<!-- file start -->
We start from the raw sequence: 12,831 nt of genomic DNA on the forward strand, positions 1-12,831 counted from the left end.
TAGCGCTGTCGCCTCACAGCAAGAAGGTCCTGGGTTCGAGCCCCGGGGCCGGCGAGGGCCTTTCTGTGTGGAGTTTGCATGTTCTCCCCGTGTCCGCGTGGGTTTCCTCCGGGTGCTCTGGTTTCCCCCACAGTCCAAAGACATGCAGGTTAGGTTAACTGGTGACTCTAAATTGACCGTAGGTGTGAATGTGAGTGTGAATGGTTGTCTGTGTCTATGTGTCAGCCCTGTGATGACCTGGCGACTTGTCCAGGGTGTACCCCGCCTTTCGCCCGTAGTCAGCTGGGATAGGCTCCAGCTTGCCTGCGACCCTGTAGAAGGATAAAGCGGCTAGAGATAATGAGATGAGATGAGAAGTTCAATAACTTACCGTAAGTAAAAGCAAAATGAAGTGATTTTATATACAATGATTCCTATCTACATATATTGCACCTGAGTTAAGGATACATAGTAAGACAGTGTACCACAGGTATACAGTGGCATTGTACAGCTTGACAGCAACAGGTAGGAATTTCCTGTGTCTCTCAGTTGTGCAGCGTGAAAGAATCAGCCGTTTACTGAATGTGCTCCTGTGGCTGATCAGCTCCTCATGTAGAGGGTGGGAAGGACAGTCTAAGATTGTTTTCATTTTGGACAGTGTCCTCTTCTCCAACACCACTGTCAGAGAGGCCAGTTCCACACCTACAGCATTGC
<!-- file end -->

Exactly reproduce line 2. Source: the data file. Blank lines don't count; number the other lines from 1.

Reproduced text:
TAGCGCTGTCGCCTCACAGCAAGAAGGTCCTGGGTTCGAGCCCCGGGGCCGGCGAGGGCCTTTCTGTGTGGAGTTTGCATGTTCTCCCCGTGTCCGCGTGGGTTTCCTCCGGGTGCTCTGGTTTCCCCCACAGTCCAAAGACATGCAGGTTAGGTTAACTGGTGACTCTAAATTGACCGTAGGTGTGAATGTGAGTGTGAATGGTTGTCTGTGTCTATGTGTCAGCCCTGTGATGACCTGGCGACTTGTCCAGGGTGTACCCCGCCTTTCGCCCGTAGTCAGCTGGGATAGGCTCCAGCTTGCCTGCGACCCTGTAGAAGGATAAAGCGGCTAGAGATAATGAGATGAGATGAGAAGTTCAATAACTTACCGTAAGTAAAAGCAAAATGAAGTGATTTTATATACAATGATTCCTATCTACATATATTGCACCTGAGTTAAGGATACATAGTAAGACAGTGTACCACAGGTATACAGTGGCATTGTACAGCTTGACAGCAACAGGTAGGAATTTCCTGTGTCTCTCAGTTGTGCAGCGTGAAAGAATCAGCCGTTTACTGAATGTGCTCCTGTGGCTGATCAGCTCCTCATGTAGAGGGTGGGAAGGACAGTCTAAGATTGTTTTCATTTTGGACAGTGTCCTCTTCTCCAACACCACTGTCAGAGAGGCCAGTTCCACACCTACAGCATTGC